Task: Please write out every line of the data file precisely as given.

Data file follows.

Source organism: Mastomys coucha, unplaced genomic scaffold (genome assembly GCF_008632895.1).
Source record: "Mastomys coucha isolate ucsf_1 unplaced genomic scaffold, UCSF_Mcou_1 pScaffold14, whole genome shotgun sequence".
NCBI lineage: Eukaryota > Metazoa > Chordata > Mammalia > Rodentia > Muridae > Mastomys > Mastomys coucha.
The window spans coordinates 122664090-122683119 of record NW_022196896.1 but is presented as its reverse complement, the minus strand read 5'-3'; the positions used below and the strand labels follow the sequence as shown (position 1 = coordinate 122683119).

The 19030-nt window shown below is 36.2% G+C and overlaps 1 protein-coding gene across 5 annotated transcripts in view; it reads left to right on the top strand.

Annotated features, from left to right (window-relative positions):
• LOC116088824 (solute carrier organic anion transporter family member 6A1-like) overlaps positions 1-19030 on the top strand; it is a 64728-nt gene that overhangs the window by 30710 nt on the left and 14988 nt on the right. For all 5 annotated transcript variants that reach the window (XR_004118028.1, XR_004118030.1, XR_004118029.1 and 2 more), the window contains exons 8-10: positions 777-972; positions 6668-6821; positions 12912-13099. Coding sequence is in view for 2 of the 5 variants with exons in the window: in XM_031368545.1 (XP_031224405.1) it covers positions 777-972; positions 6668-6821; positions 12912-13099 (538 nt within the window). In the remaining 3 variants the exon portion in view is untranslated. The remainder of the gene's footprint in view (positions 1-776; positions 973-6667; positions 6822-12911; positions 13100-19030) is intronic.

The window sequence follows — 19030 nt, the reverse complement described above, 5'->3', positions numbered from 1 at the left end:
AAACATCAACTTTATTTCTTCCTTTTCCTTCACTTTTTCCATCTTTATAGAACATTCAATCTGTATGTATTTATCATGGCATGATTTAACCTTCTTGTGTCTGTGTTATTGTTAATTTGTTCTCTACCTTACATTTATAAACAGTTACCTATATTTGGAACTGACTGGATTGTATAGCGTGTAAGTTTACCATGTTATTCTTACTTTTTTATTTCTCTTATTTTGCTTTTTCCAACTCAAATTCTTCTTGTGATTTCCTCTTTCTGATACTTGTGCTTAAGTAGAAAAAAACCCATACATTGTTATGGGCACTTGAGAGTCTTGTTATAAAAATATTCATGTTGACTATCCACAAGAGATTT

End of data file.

Source organism: Mastomys coucha, unplaced genomic scaffold (genome assembly GCF_008632895.1).
Source record: "Mastomys coucha isolate ucsf_1 unplaced genomic scaffold, UCSF_Mcou_1 pScaffold14, whole genome shotgun sequence".
NCBI lineage: Eukaryota > Metazoa > Chordata > Mammalia > Rodentia > Muridae > Mastomys > Mastomys coucha.
The window spans coordinates 122664090-122683119 of record NW_022196896.1 but is presented as its reverse complement, the minus strand read 5'-3'; the positions used below and the strand labels follow the sequence as shown (position 1 = coordinate 122683119).

The 19030-nt window shown below is 36.2% G+C and overlaps 1 protein-coding gene across 5 annotated transcripts in view; it reads left to right on the top strand.

Annotated features, from left to right (window-relative positions):
• LOC116088824 (solute carrier organic anion transporter family member 6A1-like) overlaps positions 1-19030 on the top strand; it is a 64728-nt gene that overhangs the window by 30710 nt on the left and 14988 nt on the right. For all 5 annotated transcript variants that reach the window (XR_004118028.1, XR_004118030.1, XR_004118029.1 and 2 more), the window contains exons 8-10: positions 777-972; positions 6668-6821; positions 12912-13099. Coding sequence is in view for 2 of the 5 variants with exons in the window: in XM_031368545.1 (XP_031224405.1) it covers positions 777-972; positions 6668-6821; positions 12912-13099 (538 nt within the window). In the remaining 3 variants the exon portion in view is untranslated. The remainder of the gene's footprint in view (positions 1-776; positions 973-6667; positions 6822-12911; positions 13100-19030) is intronic.

The window sequence follows — 19030 nt, the reverse complement described above, 5'->3', positions numbered from 1 at the left end:
AAACATCAACTTTATTTCTTCCTTTTCCTTCACTTTTTCCATCTTTATAGAACATTCAATCTGTATGTATTTATCATGGCATGATTTAACCTTCTTGTGTCTGTGTTATTGTTAATTTGTTCTCTACCTTACATTTATAAACAGTTACCTATATTTGGAACTGACTGGATTGTATAGCGTGTAAGTTTACCATGTTATTCTTACTTTTTTATTTCTCTTATTTTGCTTTTTCCAACTCAAATTCTTCTTGTGATTTCCTCTTTCTGATACTTGTGCTTAAGTAGAAAAAAACCCATACATTGTTATGGGCACTTGAGAGTCTTGTTATAAAAATATTCATGTTGACTATCCACAAGAGATTT